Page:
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Spa vets look to capitalize on replacement parts market

Looking for a partner

Though he started the company on his own, Williams knew he would need the help of an experienced colleague—and Marc, who he’d known for years, was at the top of his list. Williams and Lambert had often discussed the idea of working together, but the timing was never quite right until ELM.

“Marc and I had conversations for quite a while before we decided to develop ELM into a bigger company,” Williams explains. “I said, ‘I’m not going to do this unless I have you helping me.’”

Lambert started in the spa business when he took a part-time position while pursuing a degree at Ryerson University. What began as a summer job soon blossomed into a full-fledged career, with Lambert eventually taking a position with a spa pack manufacturing company—and crossing paths with his future business partner.

“Ted was one of my first customers,” says Lambert. Marc held a variety of positions with different original equipment manufacturers (OEMs), the most recent of which was a 10-year stint with Hydropool doing design, engineering, certification and training the company’s employees worldwide. Lambert officially joined ELM in 2008.

An emerging market

The company looks to capitalize on a Canadian spa market that is reaching the 30-year mark, leaving behind lots of old product in need of service—and the types of parts and accessories ELM carries.

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Lambert (pictured) and Williams regularly welcome dealers and their staff to their facility for training.

“We sell pretty much every type of replacement controller or part out there,” Williams says. “We’re continuously looking for anything and everything there is for hot tubs that we could re-sell to a dealer or technician to help them service spas.”

“There are hundreds of thousands of spas in people’s backyards right now that require some sort of maintenance and regular repair,” Lambert adds, noting people are more apt to pay for a repair on the hot tub they purchased for $3,500 or less than invest in a new model at a much higher cost. If a dealer has a good service department they can give a customer that option and still have good revenue.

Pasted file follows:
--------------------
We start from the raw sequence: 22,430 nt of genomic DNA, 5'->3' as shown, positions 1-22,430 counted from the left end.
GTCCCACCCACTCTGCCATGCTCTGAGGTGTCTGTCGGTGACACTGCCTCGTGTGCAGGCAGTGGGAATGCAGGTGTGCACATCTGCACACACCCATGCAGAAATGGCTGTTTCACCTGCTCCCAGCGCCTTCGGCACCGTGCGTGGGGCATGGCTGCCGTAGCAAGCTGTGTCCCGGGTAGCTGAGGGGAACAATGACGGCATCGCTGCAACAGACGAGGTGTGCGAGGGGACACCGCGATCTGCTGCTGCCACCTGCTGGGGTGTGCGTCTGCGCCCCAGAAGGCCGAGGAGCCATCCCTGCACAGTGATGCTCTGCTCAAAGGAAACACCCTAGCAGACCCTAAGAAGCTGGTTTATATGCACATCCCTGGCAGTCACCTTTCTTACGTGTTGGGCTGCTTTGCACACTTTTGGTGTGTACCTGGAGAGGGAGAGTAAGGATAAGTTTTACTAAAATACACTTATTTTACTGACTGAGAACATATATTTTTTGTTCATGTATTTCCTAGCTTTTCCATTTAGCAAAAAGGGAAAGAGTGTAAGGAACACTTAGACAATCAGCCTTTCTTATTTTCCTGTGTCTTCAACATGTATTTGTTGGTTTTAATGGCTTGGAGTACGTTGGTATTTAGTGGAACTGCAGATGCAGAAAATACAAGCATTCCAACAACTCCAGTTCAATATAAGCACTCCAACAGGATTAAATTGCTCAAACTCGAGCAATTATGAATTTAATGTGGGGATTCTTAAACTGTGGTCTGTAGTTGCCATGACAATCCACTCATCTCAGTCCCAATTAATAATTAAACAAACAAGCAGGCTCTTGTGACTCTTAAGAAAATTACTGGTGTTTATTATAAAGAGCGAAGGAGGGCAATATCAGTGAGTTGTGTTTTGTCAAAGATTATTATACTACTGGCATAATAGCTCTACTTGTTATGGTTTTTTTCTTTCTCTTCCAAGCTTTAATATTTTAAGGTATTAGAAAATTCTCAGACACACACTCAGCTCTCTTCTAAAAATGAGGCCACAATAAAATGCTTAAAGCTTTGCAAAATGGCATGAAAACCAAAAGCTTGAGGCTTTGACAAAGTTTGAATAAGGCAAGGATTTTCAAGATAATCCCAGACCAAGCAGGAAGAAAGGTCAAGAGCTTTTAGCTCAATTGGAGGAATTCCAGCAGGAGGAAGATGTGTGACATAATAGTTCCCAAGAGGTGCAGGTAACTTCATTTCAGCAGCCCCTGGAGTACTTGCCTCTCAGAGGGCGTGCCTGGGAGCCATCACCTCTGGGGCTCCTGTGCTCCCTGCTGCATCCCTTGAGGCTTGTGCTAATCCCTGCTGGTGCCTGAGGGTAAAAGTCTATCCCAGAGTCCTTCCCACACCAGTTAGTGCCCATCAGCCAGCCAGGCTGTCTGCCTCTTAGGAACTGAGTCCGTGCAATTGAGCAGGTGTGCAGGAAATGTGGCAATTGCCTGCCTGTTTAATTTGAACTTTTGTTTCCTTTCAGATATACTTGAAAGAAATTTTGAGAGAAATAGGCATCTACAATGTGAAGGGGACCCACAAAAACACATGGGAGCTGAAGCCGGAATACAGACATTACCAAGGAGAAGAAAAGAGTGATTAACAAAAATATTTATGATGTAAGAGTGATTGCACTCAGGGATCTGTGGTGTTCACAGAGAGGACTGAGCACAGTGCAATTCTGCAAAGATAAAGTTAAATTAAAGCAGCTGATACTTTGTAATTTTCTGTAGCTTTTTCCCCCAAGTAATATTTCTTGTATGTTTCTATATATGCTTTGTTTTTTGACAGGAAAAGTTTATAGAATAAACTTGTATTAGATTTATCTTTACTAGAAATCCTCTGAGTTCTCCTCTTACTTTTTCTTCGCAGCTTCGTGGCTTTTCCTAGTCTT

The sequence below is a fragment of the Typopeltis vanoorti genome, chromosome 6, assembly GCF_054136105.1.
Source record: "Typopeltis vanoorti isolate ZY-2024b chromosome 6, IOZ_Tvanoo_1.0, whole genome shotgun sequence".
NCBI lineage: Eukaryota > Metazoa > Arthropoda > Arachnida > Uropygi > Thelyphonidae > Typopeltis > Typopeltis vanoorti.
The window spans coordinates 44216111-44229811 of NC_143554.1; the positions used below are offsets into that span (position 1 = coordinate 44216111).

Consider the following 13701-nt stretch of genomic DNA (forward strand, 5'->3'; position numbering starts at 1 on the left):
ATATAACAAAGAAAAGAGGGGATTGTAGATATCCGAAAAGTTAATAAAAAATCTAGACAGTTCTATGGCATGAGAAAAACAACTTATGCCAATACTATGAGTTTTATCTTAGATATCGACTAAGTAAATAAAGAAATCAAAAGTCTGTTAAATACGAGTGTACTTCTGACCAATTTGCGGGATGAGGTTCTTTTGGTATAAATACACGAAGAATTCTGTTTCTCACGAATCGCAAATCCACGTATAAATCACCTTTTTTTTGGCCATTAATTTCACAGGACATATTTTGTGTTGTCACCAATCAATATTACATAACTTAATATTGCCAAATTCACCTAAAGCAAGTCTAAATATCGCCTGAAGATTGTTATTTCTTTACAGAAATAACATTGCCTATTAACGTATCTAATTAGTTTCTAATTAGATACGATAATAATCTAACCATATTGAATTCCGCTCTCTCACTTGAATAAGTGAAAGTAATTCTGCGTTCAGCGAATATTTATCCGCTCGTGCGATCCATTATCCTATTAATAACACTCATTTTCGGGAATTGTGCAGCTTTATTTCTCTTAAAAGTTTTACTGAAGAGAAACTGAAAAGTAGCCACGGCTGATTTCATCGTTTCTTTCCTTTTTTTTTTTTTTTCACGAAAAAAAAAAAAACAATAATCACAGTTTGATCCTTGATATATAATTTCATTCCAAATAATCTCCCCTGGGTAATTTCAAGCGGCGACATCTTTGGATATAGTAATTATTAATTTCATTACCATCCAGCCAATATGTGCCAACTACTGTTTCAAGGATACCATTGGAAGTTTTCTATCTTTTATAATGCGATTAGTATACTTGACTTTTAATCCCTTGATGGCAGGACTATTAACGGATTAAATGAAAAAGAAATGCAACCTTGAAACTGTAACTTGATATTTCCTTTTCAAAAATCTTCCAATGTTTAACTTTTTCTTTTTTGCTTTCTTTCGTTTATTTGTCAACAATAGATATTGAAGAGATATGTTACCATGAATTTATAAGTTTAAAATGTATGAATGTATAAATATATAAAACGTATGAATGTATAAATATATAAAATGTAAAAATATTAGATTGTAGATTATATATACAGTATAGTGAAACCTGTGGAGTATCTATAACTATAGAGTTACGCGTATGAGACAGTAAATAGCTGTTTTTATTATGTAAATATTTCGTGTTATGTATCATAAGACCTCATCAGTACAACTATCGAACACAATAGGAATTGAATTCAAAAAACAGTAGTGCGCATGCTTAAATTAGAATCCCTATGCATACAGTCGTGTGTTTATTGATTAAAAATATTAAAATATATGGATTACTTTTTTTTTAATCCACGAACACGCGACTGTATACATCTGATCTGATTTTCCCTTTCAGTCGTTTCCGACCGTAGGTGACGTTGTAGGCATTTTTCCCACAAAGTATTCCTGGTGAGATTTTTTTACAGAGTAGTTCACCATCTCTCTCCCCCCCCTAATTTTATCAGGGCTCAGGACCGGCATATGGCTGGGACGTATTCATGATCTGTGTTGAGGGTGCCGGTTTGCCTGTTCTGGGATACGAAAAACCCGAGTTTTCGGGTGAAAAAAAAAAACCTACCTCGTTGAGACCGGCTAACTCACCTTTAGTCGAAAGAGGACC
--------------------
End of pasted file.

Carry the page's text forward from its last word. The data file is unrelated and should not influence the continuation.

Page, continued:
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Williams and Lambert are eager to put their more than 50 years of spa industry experience to work as they grow their business.

“We still come across some real gems that are chugging away in the field that are 20 or 25 years old,” he continues. “The great thing is, we have the parts for those spas. We have parts from day one right up to stuff that’s produced today.”

Williams says one of the company’s goals is to help dealers create new service departments or develop existing ones.

“We believe the key to a successful hot tub dealership is to showcase a spa line with nice accessories and provide knowledgeable and professional follow up and after-market service,” he says, noting ELM is able to train dealers and their staff at the company’s Mississauga facility.

While establishing the business, Williams and Lambert have also paid special attention to their website.

“We’re trying to get our name and brand out there,” Williams explains. “We want the website to be a go-to for anybody, including end users. The key is that we are providing solutions for people. Lots of end users have been orphaned by their dealers and are looking for some help. When they call here, we qualify them, determine their needs, figure out the part they need, contact a dealer or technician and make the connection.”

It’s an arrangement that benefits the hot tub owner, the dealer and ELM, Lambert adds.

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